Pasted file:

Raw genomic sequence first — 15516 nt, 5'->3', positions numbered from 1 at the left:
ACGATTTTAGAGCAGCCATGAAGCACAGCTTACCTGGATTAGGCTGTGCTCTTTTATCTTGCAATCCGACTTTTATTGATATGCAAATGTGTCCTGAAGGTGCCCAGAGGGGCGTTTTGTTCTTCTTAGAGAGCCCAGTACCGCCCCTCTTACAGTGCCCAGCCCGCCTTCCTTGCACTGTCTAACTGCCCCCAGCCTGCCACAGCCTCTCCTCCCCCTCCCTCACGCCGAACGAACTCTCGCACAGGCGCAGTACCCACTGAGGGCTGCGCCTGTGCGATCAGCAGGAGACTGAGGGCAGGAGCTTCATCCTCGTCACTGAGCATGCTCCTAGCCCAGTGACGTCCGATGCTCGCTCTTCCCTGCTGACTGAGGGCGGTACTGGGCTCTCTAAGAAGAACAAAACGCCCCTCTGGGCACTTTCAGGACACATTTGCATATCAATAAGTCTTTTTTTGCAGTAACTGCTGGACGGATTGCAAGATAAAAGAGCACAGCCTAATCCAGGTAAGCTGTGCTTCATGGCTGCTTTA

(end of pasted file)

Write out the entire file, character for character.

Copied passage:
Raw genomic sequence first — 15516 nt, 5'->3', positions numbered from 1 at the left:
ACGATTTTAGAGCAGCCATGAAGCACAGCTTACCTGGATTAGGCTGTGCTCTTTTATCTTGCAATCCGACTTTTATTGATATGCAAATGTGTCCTGAAGGTGCCCAGAGGGGCGTTTTGTTCTTCTTAGAGAGCCCAGTACCGCCCCTCTTACAGTGCCCAGCCCGCCTTCCTTGCACTGTCTAACTGCCCCCAGCCTGCCACAGCCTCTCCTCCCCCTCCCTCACGCCGAACGAACTCTCGCACAGGCGCAGTACCCACTGAGGGCTGCGCCTGTGCGATCAGCAGGAGACTGAGGGCAGGAGCTTCATCCTCGTCACTGAGCATGCTCCTAGCCCAGTGACGTCCGATGCTCGCTCTTCCCTGCTGACTGAGGGCGGTACTGGGCTCTCTAAGAAGAACAAAACGCCCCTCTGGGCACTTTCAGGACACATTTGCATATCAATAAGTCTTTTTTTGCAGTAACTGCTGGACGGATTGCAAGATAAAAGAGCACAGCCTAATCCAGGTAAGCTGTGCTTCATGGCTGCTTTA